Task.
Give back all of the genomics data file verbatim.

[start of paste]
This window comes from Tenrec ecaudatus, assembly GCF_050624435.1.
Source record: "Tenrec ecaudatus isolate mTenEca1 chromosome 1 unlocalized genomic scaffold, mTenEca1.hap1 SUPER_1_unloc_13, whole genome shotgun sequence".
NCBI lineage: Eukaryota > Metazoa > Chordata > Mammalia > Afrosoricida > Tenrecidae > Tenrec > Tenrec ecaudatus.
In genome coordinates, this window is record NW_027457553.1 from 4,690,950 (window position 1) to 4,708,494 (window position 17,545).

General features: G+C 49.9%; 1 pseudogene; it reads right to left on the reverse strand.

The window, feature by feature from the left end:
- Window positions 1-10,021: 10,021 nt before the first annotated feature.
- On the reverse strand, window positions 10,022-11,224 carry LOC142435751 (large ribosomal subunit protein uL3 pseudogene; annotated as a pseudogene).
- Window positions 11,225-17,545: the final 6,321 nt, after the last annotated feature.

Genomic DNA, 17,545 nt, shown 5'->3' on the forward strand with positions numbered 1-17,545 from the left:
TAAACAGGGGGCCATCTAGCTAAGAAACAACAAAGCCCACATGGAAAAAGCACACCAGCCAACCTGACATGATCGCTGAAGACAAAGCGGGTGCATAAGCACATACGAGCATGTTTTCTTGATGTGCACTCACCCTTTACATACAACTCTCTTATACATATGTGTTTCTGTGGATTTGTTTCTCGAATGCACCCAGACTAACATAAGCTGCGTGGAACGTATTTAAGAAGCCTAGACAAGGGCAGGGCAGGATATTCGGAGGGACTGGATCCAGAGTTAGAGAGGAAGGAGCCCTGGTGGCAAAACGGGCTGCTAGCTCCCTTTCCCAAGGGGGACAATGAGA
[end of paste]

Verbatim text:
This window comes from Tenrec ecaudatus, assembly GCF_050624435.1.
Source record: "Tenrec ecaudatus isolate mTenEca1 chromosome 1 unlocalized genomic scaffold, mTenEca1.hap1 SUPER_1_unloc_13, whole genome shotgun sequence".
NCBI lineage: Eukaryota > Metazoa > Chordata > Mammalia > Afrosoricida > Tenrecidae > Tenrec > Tenrec ecaudatus.
In genome coordinates, this window is record NW_027457553.1 from 4,690,950 (window position 1) to 4,708,494 (window position 17,545).

General features: G+C 49.9%; 1 pseudogene; it reads right to left on the reverse strand.

The window, feature by feature from the left end:
- Window positions 1-10,021: 10,021 nt before the first annotated feature.
- On the reverse strand, window positions 10,022-11,224 carry LOC142435751 (large ribosomal subunit protein uL3 pseudogene; annotated as a pseudogene).
- Window positions 11,225-17,545: the final 6,321 nt, after the last annotated feature.

Genomic DNA, 17,545 nt, shown 5'->3' on the forward strand with positions numbered 1-17,545 from the left:
TAAACAGGGGGCCATCTAGCTAAGAAACAACAAAGCCCACATGGAAAAAGCACACCAGCCAACCTGACATGATCGCTGAAGACAAAGCGGGTGCATAAGCACATACGAGCATGTTTTCTTGATGTGCACTCACCCTTTACATACAACTCTCTTATACATATGTGTTTCTGTGGATTTGTTTCTCGAATGCACCCAGACTAACATAAGCTGCGTGGAACGTATTTAAGAAGCCTAGACAAGGGCAGGGCAGGATATTCGGAGGGACTGGATCCAGAGTTAGAGAGGAAGGAGCCCTGGTGGCAAAACGGGCTGCTAGCTCCCTTTCCCAAGGGGGACAATGAGA